The Many Lives of Og, the Giant King of Bashan

Also on the subject of military powers not prepared for attack, the books of Numbers and Deuteronomy mention Og, ruler of the kingdom of Bashan—roughly equivalent to the modern Golan Heights—whom the Israelites, led by Moses, defeat in battle. Og is described as being an enormous man, and as “the last of the Rephaites,” who seem to be a race of giants. While the Hebrew Bible spends only a handful of verses on Og, rabbinic literature constructed an array of tales about him, linking him—or even identifying him—with a number of other characters. Stuart Halpern takes a look at these stories:

Og clung to the side of Noah’s ark during the flood, the Talmud tells us. Though God was raining down boiling water, the side of the boat miraculously cooled, allowing Og to eventually emerge unscathed on dry land. The midrashic collection Pirkei d’Rabbi Eliezer, in an alternate rendering, has Og sitting down on a piece of wood under the gutter of the ark, fed by Noah’s family after pledging them his undying loyalty. The medieval sage Rashi records yet another survival scene: Og ran to Israel, the land of God’s protection, which was divinely spared from the flood.

Fast forward a few chapters in Genesis, and Abraham replaces Noah as the Bible’s main character. Wouldn’t you know it, Og pops up again in a supporting role. Eliezer, a servant of Abraham mentioned in the text, in the rabbis’ creative retelling, had a secret identity. He was actually Og.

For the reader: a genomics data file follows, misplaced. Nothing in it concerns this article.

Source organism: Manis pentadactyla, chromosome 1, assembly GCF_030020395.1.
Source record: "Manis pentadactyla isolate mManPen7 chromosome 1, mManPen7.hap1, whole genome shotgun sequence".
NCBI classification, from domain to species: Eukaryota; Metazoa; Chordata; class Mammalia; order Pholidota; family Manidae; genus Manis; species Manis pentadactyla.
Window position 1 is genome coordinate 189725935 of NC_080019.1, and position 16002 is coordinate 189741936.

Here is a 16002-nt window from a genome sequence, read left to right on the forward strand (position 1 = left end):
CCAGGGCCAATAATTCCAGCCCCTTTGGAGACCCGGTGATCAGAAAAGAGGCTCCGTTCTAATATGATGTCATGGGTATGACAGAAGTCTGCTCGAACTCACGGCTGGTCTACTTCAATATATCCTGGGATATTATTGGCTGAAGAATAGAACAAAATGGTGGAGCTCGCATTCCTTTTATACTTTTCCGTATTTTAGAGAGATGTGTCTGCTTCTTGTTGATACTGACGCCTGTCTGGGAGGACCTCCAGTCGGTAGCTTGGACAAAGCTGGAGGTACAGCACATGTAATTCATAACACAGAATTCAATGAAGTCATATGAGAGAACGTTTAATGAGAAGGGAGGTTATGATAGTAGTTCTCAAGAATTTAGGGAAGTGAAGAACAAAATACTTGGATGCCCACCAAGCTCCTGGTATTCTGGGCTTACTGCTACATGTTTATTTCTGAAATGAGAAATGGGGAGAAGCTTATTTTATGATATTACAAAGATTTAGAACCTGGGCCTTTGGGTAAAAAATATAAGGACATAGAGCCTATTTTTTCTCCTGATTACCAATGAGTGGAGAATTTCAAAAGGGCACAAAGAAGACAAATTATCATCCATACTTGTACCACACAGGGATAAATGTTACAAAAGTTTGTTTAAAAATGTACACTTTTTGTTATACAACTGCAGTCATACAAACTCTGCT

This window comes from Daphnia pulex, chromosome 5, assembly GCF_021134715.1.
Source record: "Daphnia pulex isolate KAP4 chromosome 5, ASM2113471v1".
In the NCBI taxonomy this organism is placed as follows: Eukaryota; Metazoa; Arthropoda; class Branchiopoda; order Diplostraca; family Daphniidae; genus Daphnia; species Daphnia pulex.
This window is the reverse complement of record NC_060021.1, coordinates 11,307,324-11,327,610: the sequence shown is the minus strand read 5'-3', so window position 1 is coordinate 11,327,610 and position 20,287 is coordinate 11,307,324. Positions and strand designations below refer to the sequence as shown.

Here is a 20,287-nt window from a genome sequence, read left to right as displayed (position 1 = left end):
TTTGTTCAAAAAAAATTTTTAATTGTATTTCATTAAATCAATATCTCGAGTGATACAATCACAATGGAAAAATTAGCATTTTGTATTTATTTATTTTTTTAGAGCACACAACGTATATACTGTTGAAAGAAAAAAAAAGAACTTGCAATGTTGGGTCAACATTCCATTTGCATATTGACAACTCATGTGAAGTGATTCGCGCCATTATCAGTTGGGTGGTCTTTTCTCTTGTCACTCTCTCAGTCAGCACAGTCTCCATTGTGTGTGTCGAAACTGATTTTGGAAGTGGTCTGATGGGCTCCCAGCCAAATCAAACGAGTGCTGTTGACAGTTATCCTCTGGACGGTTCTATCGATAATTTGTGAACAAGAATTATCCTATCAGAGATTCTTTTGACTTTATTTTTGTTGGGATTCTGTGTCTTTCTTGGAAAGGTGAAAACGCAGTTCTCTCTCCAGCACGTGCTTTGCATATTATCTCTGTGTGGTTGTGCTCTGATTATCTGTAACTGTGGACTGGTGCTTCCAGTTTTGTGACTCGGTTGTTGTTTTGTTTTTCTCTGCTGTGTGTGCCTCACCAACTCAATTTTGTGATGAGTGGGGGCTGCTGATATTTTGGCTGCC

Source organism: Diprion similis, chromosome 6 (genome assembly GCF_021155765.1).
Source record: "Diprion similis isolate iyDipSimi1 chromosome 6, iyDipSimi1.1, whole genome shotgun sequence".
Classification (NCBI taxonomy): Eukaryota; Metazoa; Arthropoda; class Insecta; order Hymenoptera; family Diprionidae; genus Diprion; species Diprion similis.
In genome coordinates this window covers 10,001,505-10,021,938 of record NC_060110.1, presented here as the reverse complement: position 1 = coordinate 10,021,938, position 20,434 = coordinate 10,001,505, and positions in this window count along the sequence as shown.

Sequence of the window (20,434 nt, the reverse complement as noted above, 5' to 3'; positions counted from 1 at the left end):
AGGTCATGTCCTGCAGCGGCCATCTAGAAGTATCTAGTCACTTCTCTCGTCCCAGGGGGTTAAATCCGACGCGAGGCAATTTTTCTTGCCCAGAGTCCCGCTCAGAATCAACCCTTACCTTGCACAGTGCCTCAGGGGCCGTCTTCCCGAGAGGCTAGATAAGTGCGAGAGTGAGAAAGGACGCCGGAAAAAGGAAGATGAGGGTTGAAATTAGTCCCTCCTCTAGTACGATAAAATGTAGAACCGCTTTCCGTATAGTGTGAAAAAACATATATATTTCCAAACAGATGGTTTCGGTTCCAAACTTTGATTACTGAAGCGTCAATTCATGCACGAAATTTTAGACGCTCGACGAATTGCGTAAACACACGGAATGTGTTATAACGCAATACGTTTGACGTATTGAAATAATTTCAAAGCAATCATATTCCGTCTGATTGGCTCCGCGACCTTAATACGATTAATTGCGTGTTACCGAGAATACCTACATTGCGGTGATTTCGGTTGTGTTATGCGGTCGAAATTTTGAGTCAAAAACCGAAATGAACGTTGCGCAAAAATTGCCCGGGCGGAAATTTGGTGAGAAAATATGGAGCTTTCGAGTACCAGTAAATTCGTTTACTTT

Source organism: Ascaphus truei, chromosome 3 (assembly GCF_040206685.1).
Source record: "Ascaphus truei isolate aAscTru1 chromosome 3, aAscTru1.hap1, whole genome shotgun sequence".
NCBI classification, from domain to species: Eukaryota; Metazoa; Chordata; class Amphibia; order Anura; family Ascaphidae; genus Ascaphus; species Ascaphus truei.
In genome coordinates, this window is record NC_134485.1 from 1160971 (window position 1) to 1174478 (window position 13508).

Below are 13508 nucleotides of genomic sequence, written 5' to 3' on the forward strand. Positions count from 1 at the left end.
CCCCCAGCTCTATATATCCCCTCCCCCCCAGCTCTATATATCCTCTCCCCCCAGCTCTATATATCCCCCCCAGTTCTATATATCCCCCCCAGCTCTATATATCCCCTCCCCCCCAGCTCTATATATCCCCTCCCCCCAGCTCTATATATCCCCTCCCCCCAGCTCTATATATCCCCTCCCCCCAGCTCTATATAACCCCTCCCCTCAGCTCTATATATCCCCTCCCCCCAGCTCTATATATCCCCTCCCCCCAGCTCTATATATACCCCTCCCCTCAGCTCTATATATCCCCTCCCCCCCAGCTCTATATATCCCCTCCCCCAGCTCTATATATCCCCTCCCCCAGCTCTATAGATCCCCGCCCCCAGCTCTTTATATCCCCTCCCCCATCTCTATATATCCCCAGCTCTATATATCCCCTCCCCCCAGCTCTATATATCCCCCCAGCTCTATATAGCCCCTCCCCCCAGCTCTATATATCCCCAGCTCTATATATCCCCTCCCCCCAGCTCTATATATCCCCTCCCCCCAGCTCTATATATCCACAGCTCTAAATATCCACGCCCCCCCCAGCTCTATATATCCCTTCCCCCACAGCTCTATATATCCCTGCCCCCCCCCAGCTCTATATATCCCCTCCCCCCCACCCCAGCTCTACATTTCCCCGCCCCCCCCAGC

To the rabbis, Og’s many manifestations were more than an amusing series of “What ifs.” They were an extended testament to the belief that while the Jewish people would be faced throughout their history with towering forces seeking their destruction, God would ultimately provide their salvation.

Read more at Jewish Journal

More about: Hebrew Bible, Midrash

Hizballah Is Learning Israel’s Weak Spots

On Tuesday, a Hizballah drone attack injured three people in northern Israel. The next day, another attack, targeting an IDF base, injured eighteen people, six of them seriously, in Arab al-Amshe, also in the north. This second attack involved the simultaneous use of drones carrying explosives and guided antitank missiles. In both cases, the defensive systems that performed so successfully last weekend failed to stop the drones and missiles. Ron Ben-Yishai has a straightforward explanation as to why: the Lebanon-backed terrorist group is getting better at evading Israel defenses. He explains the three basis systems used to pilot these unmanned aircraft, and their practical effects:

These systems allow drones to act similarly to fighter jets, using “dead zones”—areas not visible to radar or other optical detection—to approach targets. They fly low initially, then ascend just before crashing and detonating on the target. The terrain of southern Lebanon is particularly conducive to such attacks.

But this requires skills that the terror group has honed over months of fighting against Israel. The latest attacks involved a large drone capable of carrying over 50 kg (110 lbs.) of explosives. The terrorists have likely analyzed Israel’s alert and interception systems, recognizing that shooting down their drones requires early detection to allow sufficient time for launching interceptors.

The IDF tries to detect any incoming drones on its radar, as it had done prior to the war. Despite Hizballah’s learning curve, the IDF’s technological edge offers an advantage. However, the military must recognize that any measure it takes is quickly observed and analyzed, and even the most effective defenses can be incomplete. The terrain near the Lebanon-Israel border continues to pose a challenge, necessitating technological solutions and significant financial investment.

Read more at Ynet

More about: Hizballah, Iron Dome, Israeli Security